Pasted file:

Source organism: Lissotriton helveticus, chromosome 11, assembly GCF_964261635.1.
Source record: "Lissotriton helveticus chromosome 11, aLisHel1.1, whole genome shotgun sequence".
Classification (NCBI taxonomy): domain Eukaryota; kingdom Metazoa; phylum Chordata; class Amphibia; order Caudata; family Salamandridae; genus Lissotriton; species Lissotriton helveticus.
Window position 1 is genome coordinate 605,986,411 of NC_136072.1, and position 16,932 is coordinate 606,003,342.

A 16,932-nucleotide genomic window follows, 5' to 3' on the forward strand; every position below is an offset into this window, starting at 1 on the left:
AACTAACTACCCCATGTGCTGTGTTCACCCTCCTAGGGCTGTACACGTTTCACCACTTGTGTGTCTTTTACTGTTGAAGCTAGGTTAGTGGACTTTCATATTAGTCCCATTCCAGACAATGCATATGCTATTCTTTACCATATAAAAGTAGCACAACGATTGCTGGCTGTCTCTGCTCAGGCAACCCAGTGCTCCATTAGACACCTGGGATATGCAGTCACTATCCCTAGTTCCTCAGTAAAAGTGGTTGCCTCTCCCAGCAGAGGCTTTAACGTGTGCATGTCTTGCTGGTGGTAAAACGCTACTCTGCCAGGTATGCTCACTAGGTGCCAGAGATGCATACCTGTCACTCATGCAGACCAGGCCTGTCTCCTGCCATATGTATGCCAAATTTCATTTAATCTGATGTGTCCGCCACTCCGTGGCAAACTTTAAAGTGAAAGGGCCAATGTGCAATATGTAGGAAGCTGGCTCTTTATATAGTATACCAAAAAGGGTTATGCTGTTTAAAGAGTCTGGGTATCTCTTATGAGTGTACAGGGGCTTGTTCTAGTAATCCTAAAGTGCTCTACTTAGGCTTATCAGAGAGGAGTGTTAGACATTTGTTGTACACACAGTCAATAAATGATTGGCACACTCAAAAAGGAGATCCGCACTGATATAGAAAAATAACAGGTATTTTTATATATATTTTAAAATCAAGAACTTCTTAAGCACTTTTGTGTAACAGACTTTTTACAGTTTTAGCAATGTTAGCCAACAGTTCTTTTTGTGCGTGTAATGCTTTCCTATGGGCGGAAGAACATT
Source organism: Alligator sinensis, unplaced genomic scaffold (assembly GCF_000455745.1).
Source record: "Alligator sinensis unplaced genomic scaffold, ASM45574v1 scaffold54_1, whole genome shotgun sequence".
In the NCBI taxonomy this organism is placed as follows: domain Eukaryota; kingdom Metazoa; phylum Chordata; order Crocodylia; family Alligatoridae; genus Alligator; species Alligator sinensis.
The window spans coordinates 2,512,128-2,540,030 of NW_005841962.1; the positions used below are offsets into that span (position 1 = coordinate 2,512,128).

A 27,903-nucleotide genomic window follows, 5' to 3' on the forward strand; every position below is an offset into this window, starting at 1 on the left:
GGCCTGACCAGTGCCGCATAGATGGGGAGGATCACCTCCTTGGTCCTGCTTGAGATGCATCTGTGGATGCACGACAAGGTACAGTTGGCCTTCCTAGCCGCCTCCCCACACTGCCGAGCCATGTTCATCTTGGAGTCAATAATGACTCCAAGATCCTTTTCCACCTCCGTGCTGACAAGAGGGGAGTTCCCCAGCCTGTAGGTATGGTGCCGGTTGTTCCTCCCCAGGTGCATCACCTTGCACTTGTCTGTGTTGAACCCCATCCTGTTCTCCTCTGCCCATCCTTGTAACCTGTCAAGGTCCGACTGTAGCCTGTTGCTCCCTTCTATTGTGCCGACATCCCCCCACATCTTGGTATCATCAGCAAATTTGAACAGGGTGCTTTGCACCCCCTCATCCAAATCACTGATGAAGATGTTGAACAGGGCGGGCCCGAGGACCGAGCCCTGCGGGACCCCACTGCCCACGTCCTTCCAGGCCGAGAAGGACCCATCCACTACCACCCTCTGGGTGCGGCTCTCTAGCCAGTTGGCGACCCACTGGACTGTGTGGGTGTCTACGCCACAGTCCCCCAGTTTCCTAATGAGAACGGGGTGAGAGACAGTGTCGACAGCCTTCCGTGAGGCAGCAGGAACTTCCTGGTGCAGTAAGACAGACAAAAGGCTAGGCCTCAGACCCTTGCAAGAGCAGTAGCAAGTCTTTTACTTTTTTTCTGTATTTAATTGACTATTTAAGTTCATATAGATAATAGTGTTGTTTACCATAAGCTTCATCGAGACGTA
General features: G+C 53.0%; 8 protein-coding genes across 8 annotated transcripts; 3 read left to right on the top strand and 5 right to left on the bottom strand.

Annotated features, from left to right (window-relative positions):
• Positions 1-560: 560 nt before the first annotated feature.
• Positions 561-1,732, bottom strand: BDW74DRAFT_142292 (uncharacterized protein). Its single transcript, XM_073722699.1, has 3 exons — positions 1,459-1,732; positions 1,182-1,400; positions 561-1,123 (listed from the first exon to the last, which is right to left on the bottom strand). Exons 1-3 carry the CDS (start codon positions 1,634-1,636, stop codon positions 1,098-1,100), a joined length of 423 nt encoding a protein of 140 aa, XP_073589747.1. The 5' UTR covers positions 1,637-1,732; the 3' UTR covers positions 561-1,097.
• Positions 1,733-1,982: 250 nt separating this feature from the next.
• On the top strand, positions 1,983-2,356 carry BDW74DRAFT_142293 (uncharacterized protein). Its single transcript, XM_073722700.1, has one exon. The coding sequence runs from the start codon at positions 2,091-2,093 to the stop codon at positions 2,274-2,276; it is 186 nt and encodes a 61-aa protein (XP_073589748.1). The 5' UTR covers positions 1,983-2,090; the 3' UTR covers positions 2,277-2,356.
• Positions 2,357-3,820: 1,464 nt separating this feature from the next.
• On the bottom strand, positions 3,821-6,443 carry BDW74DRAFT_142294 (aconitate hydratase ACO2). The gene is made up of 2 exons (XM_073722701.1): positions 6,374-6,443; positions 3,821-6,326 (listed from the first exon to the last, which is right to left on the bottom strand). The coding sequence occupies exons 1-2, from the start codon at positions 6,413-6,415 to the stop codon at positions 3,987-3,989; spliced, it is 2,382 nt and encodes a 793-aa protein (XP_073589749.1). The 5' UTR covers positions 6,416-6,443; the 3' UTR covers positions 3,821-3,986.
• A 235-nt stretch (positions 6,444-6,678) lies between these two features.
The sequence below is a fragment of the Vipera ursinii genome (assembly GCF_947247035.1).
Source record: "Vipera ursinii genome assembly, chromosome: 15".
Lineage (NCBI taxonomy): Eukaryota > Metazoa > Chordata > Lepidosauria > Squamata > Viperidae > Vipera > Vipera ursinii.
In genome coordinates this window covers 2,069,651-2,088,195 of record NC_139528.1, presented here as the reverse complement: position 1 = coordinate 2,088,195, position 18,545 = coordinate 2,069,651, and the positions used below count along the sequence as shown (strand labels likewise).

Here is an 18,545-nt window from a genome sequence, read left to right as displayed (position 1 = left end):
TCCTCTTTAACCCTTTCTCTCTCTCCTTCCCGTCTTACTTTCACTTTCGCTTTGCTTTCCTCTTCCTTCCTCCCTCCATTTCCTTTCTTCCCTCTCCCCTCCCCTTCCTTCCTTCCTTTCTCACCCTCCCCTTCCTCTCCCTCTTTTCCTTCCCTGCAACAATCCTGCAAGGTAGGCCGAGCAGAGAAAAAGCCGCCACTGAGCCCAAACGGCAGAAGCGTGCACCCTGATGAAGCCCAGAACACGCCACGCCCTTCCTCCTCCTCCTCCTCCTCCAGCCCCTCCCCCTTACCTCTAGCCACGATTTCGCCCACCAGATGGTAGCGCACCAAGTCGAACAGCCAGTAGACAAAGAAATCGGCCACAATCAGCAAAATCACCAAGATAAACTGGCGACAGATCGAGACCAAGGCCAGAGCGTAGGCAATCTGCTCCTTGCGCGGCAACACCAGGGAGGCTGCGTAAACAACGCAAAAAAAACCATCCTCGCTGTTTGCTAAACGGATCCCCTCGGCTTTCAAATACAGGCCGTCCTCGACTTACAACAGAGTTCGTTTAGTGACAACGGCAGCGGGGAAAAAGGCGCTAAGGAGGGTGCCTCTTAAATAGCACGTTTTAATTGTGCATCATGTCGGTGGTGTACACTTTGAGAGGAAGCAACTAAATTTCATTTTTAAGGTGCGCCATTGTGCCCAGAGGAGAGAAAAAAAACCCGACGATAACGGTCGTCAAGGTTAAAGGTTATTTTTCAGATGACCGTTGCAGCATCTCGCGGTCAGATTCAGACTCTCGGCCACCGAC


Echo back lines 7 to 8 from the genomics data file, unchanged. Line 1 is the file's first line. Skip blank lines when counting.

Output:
Source organism: Alligator sinensis, unplaced genomic scaffold (assembly GCF_000455745.1).
Source record: "Alligator sinensis unplaced genomic scaffold, ASM45574v1 scaffold54_1, whole genome shotgun sequence".